Since the implementation of quicksort explained on the net did not come well, I will upload an article that I summarized myself. The algorithm policy adopts element decomposition and reaggregation, which is often taken up in the explanation of functional languages, and I will try to implement it in Java and see how troublesome it is to implement quicksort in imperative languages.

As an example, consider sorting a set of numbers [6,1,8,5,9]. When doing quicksort, we need a criterion to divide the elements, but here we will use the first element of the set as the criterion.

`Qsort.java`

```
package test;
import java.util.ArrayDeque;
import java.util.ArrayList;
import java.util.Arrays;
import java.util.Deque;
import java.util.List;
public class QSort {
public static void main(String args[]){
System.out.println(qsort(Arrays.asList(1,5,6,2,11,9,4)));
}
public static List<Integer> qsort(List<Integer>list){
if(list.size()==1){
//If the array contains one element, exit the recursive process
return new ArrayList<Integer>(list) ;
}else{
//Call the process to split the elements in the list
Divive div = splitList(list);
//Generate a list to store the split array
List<Integer>newList = new ArrayList<Integer>();
//Perform recursive processing to separate a small set of numbers again
newList.addAll(qsort(div.leftList));
//Perform recursive processing to isolate a large set again
newList.addAll(qsort(div.rightList));
return newList ;
}
}
//Function to split the list
public static Divive splitList(List<Integer>list){
int size =list.size();
Divive div = new Divive();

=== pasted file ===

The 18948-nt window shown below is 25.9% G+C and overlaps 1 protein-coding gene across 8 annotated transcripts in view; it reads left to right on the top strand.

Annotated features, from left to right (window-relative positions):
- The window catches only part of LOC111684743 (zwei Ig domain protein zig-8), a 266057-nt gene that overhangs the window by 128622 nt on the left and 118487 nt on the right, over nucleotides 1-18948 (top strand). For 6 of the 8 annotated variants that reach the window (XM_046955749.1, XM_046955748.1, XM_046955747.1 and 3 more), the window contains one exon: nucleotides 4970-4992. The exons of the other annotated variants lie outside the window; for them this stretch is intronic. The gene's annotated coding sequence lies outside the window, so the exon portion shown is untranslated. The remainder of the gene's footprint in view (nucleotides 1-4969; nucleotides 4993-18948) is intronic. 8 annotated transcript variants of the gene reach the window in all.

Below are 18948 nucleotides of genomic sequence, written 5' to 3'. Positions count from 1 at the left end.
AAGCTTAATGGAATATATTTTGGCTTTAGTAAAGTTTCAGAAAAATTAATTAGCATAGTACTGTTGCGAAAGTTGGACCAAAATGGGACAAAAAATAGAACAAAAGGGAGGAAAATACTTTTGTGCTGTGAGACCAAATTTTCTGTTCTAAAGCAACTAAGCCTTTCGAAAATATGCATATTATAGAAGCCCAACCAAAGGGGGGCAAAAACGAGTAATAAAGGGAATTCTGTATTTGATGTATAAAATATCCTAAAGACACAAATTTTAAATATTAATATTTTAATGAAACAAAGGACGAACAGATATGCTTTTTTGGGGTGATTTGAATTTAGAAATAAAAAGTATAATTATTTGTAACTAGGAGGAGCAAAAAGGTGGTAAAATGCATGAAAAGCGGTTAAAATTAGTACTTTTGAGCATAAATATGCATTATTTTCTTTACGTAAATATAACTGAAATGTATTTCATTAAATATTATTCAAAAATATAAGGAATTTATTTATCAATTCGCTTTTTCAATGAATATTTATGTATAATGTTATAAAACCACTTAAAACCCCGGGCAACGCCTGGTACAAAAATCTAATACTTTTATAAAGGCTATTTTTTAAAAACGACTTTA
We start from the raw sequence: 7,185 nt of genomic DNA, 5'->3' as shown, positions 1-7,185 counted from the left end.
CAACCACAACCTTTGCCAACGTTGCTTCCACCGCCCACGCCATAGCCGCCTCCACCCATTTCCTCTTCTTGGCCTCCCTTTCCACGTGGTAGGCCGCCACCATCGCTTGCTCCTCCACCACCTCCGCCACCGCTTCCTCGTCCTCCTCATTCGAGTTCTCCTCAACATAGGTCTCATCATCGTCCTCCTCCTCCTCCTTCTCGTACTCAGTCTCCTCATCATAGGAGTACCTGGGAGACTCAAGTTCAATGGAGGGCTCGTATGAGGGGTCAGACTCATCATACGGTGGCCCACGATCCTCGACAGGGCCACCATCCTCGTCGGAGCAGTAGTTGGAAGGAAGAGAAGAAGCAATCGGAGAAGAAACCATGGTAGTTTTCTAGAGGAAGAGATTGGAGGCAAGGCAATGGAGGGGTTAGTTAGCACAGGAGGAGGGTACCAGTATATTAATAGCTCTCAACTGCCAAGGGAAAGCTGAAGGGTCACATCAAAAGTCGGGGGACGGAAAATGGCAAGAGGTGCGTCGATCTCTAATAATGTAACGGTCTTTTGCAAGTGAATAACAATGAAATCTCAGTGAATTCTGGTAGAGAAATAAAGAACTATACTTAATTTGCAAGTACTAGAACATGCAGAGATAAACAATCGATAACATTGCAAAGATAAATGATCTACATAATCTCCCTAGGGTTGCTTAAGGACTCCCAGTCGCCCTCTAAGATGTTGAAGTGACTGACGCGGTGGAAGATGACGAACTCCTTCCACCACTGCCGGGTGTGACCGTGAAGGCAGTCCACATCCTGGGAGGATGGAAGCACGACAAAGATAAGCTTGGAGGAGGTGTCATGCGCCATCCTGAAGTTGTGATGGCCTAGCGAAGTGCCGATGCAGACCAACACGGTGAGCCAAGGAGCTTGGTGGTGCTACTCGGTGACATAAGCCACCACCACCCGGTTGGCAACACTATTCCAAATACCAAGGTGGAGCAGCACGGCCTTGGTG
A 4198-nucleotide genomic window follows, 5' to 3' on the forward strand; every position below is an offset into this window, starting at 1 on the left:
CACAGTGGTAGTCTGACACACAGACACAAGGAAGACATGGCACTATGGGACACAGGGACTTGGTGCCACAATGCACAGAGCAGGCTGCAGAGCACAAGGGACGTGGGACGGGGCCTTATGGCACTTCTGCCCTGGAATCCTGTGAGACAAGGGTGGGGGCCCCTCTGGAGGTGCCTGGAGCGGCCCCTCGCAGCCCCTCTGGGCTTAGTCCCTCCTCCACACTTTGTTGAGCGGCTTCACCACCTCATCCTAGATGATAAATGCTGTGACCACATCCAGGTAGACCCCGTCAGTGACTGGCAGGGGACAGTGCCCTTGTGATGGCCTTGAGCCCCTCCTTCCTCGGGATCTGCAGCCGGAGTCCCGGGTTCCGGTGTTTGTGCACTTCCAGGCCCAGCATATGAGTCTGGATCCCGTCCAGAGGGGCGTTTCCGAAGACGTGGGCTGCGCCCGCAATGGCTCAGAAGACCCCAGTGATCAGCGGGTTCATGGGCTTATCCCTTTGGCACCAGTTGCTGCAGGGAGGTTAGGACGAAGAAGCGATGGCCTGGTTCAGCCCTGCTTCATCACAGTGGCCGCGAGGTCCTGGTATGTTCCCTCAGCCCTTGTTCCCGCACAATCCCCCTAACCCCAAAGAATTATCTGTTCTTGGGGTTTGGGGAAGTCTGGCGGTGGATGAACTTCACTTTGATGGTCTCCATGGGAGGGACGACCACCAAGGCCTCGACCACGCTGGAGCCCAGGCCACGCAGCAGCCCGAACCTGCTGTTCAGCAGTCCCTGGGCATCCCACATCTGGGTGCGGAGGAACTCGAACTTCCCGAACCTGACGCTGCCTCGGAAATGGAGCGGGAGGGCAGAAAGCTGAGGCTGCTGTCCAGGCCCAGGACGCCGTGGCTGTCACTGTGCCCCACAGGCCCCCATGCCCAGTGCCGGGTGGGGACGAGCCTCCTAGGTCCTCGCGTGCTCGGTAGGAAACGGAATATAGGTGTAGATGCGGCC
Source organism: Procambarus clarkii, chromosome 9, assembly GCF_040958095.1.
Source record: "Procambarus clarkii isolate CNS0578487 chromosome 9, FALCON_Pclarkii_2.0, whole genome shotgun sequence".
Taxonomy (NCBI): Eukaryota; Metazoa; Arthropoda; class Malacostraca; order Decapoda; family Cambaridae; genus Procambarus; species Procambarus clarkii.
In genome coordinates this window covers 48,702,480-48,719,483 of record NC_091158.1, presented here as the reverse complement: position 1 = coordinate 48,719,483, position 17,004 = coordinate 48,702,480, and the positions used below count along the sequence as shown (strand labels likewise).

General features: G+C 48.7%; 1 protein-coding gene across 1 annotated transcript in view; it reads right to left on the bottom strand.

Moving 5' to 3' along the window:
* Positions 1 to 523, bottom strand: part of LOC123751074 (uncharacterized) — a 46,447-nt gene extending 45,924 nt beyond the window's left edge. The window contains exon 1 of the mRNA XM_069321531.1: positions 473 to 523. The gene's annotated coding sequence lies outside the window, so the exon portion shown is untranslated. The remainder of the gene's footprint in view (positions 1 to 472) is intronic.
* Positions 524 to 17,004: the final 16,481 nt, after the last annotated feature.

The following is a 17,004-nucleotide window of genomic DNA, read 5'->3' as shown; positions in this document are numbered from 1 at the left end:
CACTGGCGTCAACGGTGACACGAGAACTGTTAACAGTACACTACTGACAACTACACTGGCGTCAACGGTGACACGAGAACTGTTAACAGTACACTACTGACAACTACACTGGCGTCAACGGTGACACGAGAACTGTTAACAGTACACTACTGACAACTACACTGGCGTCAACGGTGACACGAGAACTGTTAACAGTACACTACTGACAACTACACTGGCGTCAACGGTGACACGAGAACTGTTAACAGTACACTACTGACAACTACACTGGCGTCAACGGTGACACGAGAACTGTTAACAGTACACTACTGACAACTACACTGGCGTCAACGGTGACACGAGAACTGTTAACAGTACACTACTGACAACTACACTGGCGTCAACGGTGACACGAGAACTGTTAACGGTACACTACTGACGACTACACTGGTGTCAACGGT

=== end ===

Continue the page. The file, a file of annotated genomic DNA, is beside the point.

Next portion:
//When the number of elements is two, the size of the elements is compared and the elements are divided.
if(size==2){
if(list.get(0)<=list.get(1)){
div.leftList.add(list.get(0)) ;
div.rightList.add(list.get(1)) ;
}else{
div.leftList.add(list.get(1)) ;
div.rightList.add(list.get(0)) ;
}
return div;
}
int pivot = list.get(0);
List<Integer>smallIntList =new ArrayList<Integer>();
List<Integer>largeIntList =new ArrayList<Integer>();
//Divide the list given by the argument into a small set and a large set according to a predetermined criterion.
for(int i=0;i<size;i++){
//Generate a set of numbers smaller than the reference
if(pivot>=list.get(i))smallIntList.add(list.get(i));
//Generate a set of numbers larger than the reference
if(pivot<list.get(size - 1- i))largeIntList.add(list.get(size - 1- i));
}
//If the arguments of the list given in the argument do not match the small set, return the split list combination to the caller.
if(smallIntList.size()!=list.size()){
div.leftList.addAll(smallIntList);
div.rightList.addAll(largeIntList);
}
//If the argument of the list given by the argument matches the small set, the reference number is the smallest, so
//Split the list on the far left of the list and elsewhere
else{
Deque<Integer> que = new ArrayDeque<Integer>(smallIntList);
div.leftList.add(que.pop()) ;
div.rightList.addAll(new ArrayList<Integer>(que)) ;
}
return div;
}
//Since Java cannot set a binary value for the return value, it is necessary to define a data structure that represents the set after division.
static public class Divive{
List<Integer>leftList =new ArrayList<Integer>();
List<Integer>rightList =new ArrayList<Integer>();
}
}
```

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